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Work From Home Study Highlights Pros And Cons
Nearly 30 percent of the workforce has a hybrid schedule, with California ranking ninth in the share of its population working from home.

With 12.7 percent of full-time employees now working entirely from home and another 28.2 percent having a hybrid schedule, the personal-finance website WalletHub has released its report on the Best States for Working from Home.

To identify which states are most conducive to working from home, WalletHub compared the 50 states and the District of Columbia across 12 key metrics. The data set ranges from the share of workers working from home to internet cost and cybersecurity. The study also considered factors like how large and how crowded homes are in the state. Together, these metrics show how feasible working from home is in terms of cost, comfort and safety.


Working from Home in California (1=Best, 25=Avg.):

9th – Share of Population Working from Home

36th – Share of Potential Telecommuters

12th – Households’ Internet Access

31st – Average Home Square Footage

51st – Cybersecurity

47th – Average Retail Price of Electricity

8th – Internet Cost

For the full report, visit:


Expert Commentary

What is the work from home outlook for 2023 and beyond?

“The demand to work from home should continue to be strong throughout the rest of 2023 and increase into the future. Employers were forced to allow employees to work from anywhere during the pandemic, and that experiment largely proved successful. Trying to un-ring that bell and bring employees back into offices on an ongoing basis because that was the pre-pandemic model may be frustratingly difficult as many employees have gotten a taste of remote work as a viable work arrangement. Working from home may not be suitable for every job or every worker. Higher-skilled, professional jobs which require limited oversight are those most likely to be considered for work-from-home arrangements while many service, retail, and manufacturing jobs will still require performing work at the employer’s location.”

Joseph P. Broschak – Associate Professor; Affiliated Faculty, University of Arizona


Should companies invest more of their resources in establishing a functional work-from-home alternative for their employees?

“Employers first need to weigh whether offering or continuing to offer, work at home or hybrid options is desirable for them. There are advantages: Work-at-home alternatives can buoy recruiting, support family-friendly work policies, and reduce the need for expensive office space. In addition, studies are finding that working at home can improve productivity. If a decision is made to commit to work-at-home options, then a company should definitely invest in the resources to do so successfully.”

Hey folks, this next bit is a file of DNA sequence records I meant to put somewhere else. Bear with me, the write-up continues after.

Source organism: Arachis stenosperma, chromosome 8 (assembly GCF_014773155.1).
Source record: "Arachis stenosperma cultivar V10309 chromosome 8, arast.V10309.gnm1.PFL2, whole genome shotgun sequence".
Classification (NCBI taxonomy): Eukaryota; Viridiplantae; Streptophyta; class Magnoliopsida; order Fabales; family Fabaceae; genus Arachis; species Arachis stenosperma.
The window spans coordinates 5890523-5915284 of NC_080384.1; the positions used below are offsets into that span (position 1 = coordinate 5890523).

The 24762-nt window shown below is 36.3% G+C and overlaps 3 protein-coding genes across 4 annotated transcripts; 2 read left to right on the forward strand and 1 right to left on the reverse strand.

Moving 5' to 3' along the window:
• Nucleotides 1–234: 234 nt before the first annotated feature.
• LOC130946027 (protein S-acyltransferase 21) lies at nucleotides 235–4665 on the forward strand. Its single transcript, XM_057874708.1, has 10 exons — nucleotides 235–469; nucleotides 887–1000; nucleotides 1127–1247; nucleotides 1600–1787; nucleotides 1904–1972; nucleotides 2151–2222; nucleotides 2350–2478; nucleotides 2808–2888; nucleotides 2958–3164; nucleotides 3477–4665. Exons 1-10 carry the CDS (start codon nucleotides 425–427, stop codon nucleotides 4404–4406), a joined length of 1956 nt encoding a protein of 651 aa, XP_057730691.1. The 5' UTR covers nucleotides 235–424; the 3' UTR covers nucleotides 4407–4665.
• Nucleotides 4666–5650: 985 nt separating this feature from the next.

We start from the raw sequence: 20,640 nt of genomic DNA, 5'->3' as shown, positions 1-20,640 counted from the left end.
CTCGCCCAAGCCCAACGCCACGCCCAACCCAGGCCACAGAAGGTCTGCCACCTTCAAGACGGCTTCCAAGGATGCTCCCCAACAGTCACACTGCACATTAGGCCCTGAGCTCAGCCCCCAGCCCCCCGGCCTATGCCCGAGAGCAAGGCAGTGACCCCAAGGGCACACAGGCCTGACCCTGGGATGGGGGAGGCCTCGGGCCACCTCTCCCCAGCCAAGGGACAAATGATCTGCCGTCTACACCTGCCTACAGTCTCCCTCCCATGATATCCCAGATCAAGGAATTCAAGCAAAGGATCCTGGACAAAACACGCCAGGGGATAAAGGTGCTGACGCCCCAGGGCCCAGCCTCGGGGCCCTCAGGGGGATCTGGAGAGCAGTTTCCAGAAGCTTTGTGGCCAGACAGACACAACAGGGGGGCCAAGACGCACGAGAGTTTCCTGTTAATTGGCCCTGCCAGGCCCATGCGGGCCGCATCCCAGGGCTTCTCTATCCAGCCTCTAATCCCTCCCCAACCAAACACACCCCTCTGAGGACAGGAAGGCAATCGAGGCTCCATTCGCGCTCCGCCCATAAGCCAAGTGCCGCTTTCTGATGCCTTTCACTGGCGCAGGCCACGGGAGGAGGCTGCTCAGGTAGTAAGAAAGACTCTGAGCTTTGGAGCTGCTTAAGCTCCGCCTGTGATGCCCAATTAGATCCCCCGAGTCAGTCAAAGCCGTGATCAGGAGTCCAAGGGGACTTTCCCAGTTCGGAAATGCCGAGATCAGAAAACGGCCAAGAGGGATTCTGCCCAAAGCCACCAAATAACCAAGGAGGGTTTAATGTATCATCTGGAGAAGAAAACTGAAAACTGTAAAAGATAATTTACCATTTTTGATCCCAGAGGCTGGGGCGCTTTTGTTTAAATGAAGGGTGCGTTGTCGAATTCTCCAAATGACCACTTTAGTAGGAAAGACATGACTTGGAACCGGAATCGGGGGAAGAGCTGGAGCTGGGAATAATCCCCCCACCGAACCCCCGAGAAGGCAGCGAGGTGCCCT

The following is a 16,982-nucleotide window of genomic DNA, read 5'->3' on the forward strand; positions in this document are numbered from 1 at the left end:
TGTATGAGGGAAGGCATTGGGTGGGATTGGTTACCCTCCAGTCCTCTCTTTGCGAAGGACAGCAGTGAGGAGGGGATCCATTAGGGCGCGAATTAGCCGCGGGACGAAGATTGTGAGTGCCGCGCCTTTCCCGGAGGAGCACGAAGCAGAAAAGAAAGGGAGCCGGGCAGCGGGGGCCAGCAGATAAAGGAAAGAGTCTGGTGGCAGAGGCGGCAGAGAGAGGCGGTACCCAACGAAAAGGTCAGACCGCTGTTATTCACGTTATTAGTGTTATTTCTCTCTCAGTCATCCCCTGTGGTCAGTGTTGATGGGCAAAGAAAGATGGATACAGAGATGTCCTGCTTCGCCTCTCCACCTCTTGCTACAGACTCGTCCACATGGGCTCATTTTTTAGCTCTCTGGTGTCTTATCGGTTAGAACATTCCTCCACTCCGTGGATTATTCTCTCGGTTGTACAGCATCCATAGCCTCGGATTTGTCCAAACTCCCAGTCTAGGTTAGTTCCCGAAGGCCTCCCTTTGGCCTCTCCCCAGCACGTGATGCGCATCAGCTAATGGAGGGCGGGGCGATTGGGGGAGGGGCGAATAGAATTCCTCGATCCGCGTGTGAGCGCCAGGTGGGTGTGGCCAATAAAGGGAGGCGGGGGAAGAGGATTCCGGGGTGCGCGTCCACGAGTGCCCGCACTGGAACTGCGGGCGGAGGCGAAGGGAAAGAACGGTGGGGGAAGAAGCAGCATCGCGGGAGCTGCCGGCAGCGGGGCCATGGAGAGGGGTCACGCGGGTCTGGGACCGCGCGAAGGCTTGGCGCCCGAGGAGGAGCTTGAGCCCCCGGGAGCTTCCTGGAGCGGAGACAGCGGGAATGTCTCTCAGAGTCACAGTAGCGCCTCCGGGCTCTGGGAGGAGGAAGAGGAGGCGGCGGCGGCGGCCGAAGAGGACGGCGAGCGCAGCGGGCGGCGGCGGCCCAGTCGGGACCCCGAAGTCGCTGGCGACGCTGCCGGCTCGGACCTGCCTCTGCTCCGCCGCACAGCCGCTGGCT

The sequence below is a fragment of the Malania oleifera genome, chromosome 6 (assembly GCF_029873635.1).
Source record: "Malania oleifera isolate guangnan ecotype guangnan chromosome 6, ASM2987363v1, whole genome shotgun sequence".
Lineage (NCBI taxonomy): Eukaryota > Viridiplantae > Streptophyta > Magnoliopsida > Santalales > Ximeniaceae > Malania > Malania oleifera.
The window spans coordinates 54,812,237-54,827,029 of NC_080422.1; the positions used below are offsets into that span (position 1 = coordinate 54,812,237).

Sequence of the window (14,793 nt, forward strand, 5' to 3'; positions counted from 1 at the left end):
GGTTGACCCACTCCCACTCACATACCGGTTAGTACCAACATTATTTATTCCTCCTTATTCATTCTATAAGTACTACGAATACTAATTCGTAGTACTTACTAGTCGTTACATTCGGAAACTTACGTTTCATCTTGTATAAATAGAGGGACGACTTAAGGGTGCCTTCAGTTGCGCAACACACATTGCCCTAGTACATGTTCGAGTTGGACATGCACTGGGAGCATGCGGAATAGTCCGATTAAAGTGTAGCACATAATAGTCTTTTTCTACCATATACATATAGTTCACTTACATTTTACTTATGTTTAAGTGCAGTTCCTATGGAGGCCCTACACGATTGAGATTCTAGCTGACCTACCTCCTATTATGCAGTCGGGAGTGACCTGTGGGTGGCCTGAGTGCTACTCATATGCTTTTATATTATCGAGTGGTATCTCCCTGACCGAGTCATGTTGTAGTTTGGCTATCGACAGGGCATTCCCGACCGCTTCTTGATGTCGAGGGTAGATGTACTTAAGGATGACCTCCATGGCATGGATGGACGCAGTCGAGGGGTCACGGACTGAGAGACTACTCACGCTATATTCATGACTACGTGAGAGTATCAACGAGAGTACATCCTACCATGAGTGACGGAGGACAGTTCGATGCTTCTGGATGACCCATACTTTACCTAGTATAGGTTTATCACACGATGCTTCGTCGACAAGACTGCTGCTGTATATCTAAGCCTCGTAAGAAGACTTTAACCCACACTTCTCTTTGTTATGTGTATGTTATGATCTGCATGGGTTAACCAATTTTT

David C. Yamada – Professor, Suffolk University Law School


What are the most important advantages and disadvantages of working from home?

“Work-from-home options are attractive to many workers for a variety of reasons. These are varied and personal, including avoiding the stress and expense of long commutes, avoiding office politics and microaggressions, assisting with focus and productivity by avoiding noisy, distracting open office environments, and personal preference. My research shows that work-from-home arrangements are especially important for workers with chronic health conditions, who report improved abilities to manage work and health challenges when working from home. Time and energy are precious resources these workers may lack due to the need to attain healthcare and depletion due to disease processes and associated symptoms. Saving time and energy that would have been spent on commuting to work allows these workers to continue working productively when they otherwise would not be able to. Working from home also allows easy access to fresh foods to meet dietary restrictions, bathrooms if symptoms necessitate close access, and the ability to optimally set up one’s workstation to meet health-related needs.”

Alyssa McGonagle, Ph.D. – Associate Professor; Associate Editor, Occupational Health Science, University of North Carolina at Charlotte